Masks. Vulgarity. Stretchers. Slapping. Crotch shots. Spandex. Fake seizures.
My first experience with lucha libre (freestyle fighting/wrestling) took place at the Arena México when a friend of a friend was visiting from Seattle. It’s a great activity to get a taste of Mexican culture for not too much money.
However, it’s also very violent– even if the fighting is fake. After the first hour of the show, I was exhausted from wincing!
Some background on the sport:
- It’s been around for over 100 years and was inspired by Greco-Roman wrestling
- If you’re a masked wrestler, it is imperative that you not let another wrestler pull it off and thus reveal your identity
- Each fighter is classified as a villain/tough guy (rudo) or a hero/good guy (técnico), who fights more formally and with fewer tricks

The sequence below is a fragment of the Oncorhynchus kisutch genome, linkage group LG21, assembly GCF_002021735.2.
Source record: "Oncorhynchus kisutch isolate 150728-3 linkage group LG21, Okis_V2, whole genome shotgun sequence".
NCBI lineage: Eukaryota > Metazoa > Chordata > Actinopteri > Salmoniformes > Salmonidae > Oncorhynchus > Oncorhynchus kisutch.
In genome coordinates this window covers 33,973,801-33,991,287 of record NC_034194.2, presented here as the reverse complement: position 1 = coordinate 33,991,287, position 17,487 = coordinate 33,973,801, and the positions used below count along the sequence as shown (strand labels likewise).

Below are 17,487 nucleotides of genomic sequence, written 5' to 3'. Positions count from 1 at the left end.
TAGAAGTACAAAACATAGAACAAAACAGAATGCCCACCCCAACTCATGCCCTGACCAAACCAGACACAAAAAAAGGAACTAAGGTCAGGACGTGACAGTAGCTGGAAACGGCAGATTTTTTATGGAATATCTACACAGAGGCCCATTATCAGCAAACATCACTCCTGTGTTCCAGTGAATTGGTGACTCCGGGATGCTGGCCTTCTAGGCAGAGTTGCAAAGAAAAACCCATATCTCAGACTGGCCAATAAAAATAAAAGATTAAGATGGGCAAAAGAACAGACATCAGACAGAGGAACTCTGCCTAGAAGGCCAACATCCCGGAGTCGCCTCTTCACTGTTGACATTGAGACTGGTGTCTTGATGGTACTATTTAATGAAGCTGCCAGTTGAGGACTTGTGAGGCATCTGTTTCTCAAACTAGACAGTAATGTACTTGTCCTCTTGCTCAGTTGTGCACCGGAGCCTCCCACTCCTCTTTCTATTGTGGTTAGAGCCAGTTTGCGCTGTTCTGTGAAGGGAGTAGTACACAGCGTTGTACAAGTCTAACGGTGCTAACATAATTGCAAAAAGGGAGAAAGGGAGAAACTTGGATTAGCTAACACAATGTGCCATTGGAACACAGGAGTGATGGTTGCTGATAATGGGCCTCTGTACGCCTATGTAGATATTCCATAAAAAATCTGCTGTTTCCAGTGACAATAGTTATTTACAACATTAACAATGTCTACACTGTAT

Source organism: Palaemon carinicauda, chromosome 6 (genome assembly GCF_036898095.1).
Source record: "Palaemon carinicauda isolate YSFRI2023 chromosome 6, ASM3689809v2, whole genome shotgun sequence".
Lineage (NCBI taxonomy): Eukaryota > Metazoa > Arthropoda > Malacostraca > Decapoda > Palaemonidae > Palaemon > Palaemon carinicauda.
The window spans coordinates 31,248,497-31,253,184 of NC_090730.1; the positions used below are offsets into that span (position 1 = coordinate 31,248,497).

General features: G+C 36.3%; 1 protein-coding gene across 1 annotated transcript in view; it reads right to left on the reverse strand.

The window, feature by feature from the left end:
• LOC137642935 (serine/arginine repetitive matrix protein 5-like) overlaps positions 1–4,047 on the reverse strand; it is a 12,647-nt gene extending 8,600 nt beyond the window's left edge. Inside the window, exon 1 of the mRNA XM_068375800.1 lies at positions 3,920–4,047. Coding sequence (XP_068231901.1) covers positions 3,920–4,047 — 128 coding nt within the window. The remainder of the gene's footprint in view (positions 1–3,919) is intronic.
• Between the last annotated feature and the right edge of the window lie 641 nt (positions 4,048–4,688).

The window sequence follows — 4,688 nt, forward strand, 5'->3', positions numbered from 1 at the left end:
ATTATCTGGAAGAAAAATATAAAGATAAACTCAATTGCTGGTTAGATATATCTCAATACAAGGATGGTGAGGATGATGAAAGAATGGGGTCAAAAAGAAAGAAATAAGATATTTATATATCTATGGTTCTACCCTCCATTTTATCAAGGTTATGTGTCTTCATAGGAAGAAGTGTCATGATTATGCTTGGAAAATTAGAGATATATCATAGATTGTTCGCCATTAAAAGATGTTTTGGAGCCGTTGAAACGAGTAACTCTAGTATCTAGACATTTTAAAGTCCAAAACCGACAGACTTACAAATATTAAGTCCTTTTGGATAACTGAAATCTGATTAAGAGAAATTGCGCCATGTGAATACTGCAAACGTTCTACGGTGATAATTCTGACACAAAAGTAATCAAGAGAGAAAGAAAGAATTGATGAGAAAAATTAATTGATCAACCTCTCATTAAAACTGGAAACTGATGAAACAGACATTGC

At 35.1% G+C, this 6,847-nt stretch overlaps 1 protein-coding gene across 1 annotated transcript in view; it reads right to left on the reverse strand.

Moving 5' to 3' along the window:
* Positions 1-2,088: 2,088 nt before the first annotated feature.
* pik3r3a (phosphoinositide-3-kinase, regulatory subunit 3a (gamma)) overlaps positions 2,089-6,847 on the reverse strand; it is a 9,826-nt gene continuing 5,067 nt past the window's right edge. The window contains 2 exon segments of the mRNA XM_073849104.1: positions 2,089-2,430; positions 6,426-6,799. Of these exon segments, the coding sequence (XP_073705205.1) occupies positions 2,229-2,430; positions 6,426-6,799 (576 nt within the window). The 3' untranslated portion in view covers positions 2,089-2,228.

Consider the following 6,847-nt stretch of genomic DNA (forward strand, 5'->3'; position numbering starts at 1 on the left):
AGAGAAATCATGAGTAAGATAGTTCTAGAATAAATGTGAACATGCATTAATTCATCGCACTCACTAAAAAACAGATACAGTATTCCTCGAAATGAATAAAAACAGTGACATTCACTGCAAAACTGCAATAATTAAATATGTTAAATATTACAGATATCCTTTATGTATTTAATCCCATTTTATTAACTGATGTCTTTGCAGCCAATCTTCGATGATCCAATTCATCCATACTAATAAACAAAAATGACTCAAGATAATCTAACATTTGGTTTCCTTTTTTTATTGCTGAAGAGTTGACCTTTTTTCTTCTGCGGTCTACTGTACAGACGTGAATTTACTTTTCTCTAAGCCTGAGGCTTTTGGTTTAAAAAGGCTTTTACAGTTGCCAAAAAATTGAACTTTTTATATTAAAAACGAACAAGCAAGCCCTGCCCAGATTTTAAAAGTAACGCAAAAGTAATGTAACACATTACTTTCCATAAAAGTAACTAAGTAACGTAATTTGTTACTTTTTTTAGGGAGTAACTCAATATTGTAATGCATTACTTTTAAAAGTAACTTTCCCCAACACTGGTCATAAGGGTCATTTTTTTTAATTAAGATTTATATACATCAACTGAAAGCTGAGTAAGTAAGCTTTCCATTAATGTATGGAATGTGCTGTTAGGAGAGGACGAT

- It’s a very aerial type of wrestling. The luchadores spend a lot of time setting up highly theatrical jumps by using the ropes
Here are the fabulous names of the luchadores we saw that night:
A few translations: Golden Angel, Brave, Sorcerer, Pegasus, Diamond Prince. My favorite might be Sangre Azteca (Aztec Blood) because of the crazy headdress he wears as he enters the arena:
And then there’s Vangellys. I loved this guy.
The cool aspects of lucha libre include:
- Listening to people yell vulgar but very creative things at the fighters and the scantily-clad ladies who “dance” in the background
- Checking out the wrestlers’ crazy costumes and unique personalities
- Eating and drinking all kinds of delicious things. Interestingly, Cup O’ Noodles is sold at many sporting events in Mexico City, along with cueritos (chewy, pickled, gelatinous pig skin).
- Cheap tacos in front of the arena. Just don’t let them put the super spicy sauce on it.
All in all, it was a neat experience, but not one that I’m keen to repeat for a while.